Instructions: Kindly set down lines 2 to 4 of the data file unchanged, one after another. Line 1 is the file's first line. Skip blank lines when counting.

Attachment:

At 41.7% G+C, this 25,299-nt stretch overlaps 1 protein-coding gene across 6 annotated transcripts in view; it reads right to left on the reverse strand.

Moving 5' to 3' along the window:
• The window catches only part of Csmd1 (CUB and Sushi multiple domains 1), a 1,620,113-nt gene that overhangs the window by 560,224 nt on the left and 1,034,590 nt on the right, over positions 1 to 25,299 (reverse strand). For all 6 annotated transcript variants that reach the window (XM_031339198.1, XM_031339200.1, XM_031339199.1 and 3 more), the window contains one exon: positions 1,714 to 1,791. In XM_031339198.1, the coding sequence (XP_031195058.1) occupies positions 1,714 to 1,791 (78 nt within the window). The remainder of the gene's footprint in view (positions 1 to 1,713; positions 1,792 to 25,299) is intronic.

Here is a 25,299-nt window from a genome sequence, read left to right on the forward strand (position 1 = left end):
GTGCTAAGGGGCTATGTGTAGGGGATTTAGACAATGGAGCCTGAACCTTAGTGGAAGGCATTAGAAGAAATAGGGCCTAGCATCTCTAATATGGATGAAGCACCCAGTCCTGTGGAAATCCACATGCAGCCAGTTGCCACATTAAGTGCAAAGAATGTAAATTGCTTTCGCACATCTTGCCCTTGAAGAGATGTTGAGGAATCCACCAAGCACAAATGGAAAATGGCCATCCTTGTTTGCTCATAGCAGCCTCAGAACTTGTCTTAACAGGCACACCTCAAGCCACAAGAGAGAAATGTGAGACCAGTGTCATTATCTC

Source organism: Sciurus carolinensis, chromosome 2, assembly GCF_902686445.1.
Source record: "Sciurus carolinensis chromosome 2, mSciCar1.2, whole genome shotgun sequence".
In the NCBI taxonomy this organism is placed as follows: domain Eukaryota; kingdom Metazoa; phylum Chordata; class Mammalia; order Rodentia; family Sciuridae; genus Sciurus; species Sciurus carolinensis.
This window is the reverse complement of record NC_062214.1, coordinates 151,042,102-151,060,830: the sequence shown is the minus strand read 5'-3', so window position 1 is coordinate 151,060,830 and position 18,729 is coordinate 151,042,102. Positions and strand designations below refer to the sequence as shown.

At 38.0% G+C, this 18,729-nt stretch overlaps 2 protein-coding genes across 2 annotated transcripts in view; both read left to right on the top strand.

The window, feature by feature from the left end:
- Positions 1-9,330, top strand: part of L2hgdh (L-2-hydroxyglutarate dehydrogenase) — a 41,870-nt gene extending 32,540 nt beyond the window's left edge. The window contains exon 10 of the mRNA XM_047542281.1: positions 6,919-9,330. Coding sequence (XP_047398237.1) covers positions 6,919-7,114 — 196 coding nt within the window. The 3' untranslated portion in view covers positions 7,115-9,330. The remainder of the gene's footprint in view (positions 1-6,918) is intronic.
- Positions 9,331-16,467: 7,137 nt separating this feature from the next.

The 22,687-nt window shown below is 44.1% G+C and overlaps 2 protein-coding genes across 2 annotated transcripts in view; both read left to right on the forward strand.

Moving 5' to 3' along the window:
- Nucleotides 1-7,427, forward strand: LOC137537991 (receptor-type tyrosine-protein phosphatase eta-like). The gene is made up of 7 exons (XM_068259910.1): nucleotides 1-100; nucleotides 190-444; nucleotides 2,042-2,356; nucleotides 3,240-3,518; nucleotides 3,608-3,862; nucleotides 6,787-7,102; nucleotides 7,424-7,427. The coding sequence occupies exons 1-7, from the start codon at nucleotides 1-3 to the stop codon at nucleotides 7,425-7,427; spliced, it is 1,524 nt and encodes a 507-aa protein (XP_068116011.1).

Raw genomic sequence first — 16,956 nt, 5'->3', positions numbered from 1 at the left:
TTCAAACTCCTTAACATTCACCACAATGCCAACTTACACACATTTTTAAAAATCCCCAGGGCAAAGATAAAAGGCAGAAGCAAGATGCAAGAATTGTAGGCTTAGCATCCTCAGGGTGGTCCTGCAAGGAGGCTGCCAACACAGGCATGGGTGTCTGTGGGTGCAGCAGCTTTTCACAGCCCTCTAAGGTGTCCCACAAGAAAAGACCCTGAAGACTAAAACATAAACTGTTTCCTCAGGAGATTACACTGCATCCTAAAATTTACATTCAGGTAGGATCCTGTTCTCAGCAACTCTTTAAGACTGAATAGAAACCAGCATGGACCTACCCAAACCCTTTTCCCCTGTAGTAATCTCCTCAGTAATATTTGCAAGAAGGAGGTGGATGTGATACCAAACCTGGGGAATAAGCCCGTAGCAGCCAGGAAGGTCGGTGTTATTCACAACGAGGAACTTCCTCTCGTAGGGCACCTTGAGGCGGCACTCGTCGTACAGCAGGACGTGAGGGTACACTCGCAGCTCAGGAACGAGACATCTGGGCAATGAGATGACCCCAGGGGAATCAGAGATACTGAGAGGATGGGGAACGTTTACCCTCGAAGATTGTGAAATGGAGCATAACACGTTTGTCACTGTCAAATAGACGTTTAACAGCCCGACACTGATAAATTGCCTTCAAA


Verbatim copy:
Moving 5' to 3' along the window:
• The window catches only part of Csmd1 (CUB and Sushi multiple domains 1), a 1,620,113-nt gene that overhangs the window by 560,224 nt on the left and 1,034,590 nt on the right, over positions 1 to 25,299 (reverse strand). For all 6 annotated transcript variants that reach the window (XM_031339198.1, XM_031339200.1, XM_031339199.1 and 3 more), the window contains one exon: positions 1,714 to 1,791. In XM_031339198.1, the coding sequence (XP_031195058.1) occupies positions 1,714 to 1,791 (78 nt within the window). The remainder of the gene's footprint in view (positions 1 to 1,713; positions 1,792 to 25,299) is intronic.

Here is a 25,299-nt window from a genome sequence, read left to right on the forward strand (position 1 = left end):